A Fresh Look at the Champion’s Biggest Fights Outside of the Ring

Director: BILL SIEGEL/2013

The Trials of Muhammad Ali is a 2013 documentary from filmmaker Bill Siegel that explores more of the explosive fights that took place in Muhammad Ali’s life outside the ring in the 1960’s and ’70’s.  While much is known of his public persona as it relates to the ring (“I’m the greatest”, “Float like a butterfly, sting like a bee”), it seems that what he did outside of the ring has either faded to the background, or was never known in the first place. This film seeks to bring this story to light.

The Trials of Muhammad Ali begins the film with a young Cassius Clay winning the gold medal in the 1960 olympics and uses footage to demonstrate the drive he had, even from the age of 12, to be the greatest boxing champion in the world.  This is the side we are familiar with.  The rest of the film is a journey into Cassius Clay’s transformation.  This includes a new faith, a new religion, a name change, and a decision regarding the war in Vietnam that almost cost him everything.

The 1960’s were a hotbed of civil rights, war, internal strife, self-discovery, and change.  Kennedy had been assassinated, the Civil Rights Act became law in 1964 and 1965, and America was poised to enter a war to fight the spread of communism.  Cassius Clay found himself front and center for the majority of these issues.

Having won the world heavyweight title, Cassius Clay made the transition from the Christian faith he was raised in to joining the Nation of Islam, following the teachings of Elijah Muhammad.  He also found himself rubbing elbows with the likes of Malcolm X and other Nation of Islam leaders.  As he began to adopt their cause, he began to reject much of his previous identity.

Not wanting to be identified as Cassius Clay, also the name of a prominent white politician from his home state, he began going by Cassius X.  This was a way of protesting his “slave name”.  Eventually he would be renamed by the Nation of Islam, assuming the identity of Muhammad Ali, which were prominent names within the Islamic faith.

The flashy rhetoric employed when preparing for and promoting his fights begin to take a more militant tone.  He proclaimed, “I truly believe all white people are devils” and in response to why he would not go and fight in Vietnam, he said, “No Viet Cong ever called me ni**er”.

In fact, it was this stance on the war and his desire to declare himself a conscientious objector, since he was being recognized as a minister with the Nation of Islam, that proved to be a much larger fight personally than any he fought in the ring.  Because of his associations with the divisive Elijah Muhammad and the Nation of Islam, and his refusal to fight for his country, many turned on him.  Other black luminaries such as Joe Louis and Jackie Robinson, were publicly critical of Ali’s stance on the war.  At that time, the patriotism of World War II was still the predominant driver of this sentiment.  Vietnam being an albatross of American foreign policy was just being introduced in a culture of revolution and change, and wouldn’t be fully realized as a losing battle until several years later.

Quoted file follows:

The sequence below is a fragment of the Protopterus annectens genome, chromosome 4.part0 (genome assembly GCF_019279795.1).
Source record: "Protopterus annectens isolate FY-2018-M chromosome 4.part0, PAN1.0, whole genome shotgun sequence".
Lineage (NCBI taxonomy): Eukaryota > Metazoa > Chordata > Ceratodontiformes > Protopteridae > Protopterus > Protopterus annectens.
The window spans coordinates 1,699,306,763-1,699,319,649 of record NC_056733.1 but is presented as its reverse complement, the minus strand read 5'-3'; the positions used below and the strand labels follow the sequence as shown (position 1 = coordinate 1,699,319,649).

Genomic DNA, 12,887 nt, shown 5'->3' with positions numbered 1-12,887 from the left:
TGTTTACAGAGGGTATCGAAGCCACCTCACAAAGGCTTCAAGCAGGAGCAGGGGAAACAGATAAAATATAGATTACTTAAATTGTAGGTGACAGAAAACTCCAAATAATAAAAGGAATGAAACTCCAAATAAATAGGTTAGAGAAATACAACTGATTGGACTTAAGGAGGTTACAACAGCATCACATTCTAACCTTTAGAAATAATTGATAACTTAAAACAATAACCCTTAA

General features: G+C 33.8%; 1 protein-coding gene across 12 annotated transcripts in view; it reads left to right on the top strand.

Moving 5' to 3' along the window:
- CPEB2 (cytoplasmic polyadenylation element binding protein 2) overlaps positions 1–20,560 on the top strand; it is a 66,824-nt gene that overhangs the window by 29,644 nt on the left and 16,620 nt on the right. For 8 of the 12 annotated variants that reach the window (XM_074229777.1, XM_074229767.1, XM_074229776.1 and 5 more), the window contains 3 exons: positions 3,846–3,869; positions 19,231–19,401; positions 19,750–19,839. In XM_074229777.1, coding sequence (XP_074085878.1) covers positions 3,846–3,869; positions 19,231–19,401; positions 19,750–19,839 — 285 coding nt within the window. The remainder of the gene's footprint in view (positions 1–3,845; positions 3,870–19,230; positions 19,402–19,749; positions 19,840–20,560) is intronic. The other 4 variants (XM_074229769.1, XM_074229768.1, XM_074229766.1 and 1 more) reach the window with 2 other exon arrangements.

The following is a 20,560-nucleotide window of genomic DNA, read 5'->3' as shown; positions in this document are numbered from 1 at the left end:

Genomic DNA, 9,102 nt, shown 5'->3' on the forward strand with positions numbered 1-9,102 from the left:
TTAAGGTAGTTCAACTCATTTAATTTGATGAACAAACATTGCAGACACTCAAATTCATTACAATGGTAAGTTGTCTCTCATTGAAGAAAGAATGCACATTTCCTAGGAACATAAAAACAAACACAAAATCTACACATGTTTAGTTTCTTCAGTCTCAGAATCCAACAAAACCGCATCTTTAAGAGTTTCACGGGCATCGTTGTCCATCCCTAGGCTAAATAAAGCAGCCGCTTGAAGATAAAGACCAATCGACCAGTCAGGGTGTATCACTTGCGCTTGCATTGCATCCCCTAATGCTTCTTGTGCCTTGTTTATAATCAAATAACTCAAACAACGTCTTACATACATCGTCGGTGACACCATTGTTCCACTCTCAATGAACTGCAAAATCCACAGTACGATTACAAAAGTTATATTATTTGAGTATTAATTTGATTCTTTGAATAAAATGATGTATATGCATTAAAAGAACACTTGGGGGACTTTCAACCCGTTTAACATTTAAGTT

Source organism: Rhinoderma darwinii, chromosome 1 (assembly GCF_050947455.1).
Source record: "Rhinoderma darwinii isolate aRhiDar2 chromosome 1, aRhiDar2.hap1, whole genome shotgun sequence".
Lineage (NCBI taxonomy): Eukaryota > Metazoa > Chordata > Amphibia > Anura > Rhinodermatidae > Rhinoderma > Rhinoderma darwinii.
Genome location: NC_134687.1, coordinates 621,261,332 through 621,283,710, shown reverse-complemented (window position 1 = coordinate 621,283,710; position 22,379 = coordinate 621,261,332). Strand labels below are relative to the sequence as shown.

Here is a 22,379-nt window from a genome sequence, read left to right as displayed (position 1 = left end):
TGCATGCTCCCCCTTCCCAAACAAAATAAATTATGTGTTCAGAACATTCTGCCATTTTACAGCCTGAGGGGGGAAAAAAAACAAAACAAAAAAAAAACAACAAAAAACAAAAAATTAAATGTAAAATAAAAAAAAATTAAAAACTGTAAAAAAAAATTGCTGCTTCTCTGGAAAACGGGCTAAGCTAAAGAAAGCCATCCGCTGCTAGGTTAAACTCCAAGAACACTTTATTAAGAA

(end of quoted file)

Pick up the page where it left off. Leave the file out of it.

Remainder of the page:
Standing up to the government and declaring that he would not fight for the country meant that he could face jail time, possibly for up to five years.   While he battled this possibility in court, he was unable to get any sanctioned fights.  In the meantime, The Trials of Muhammad Ali show us how he was able to leverage his personality to keep working, and advancing the cause of his faith.  Everything from appearing in a musical, to public speaking, and tours of Africa and other Muslim nations around the globe were part of his endeavors.  This fascinating look at his out-of-the-ring battles culminates as the Supreme Court wrestles with making a ruling on his case regarding his refusal to serve in Vietnam.

This documentary captures some great, and insightful interviews with a number of people who were a part of these events that have not appeared in other Muhammad Ali documentaries or biopics.  You will get a sense of his convictions, his character, his pride, and his anger.

Throughout the film, the public boxing persona that made him famous continues to color our bias as we watch, either confirming what we believed already, or bringing new insight into a very complicated man.  As a Muslim, he spoke out for peace following 9/11, and even was recognized by President George W. Bush as a “man of peace” receiving the Presidential Medal of Freedom.  In the end, the decision is up to us.  Was Muhammad Ali a radical member of a fringe separatist movement who used incendiary language to perpetuate the racial revolution of the Nation of Islam?  Was he a man of peace who stood next to Dr. Martin Luther King, Jr., despite their religious differences, opposed to killing in a war, and who would later serve as a U.N. Ambassador for peace? Was he a little bit of both?

The Trials of Muhammad Ali was an Official Selection of the St. Louis International Film Festival for 2013 and will showing at the Webster University Film Series this weekend from February 21-23, 2014.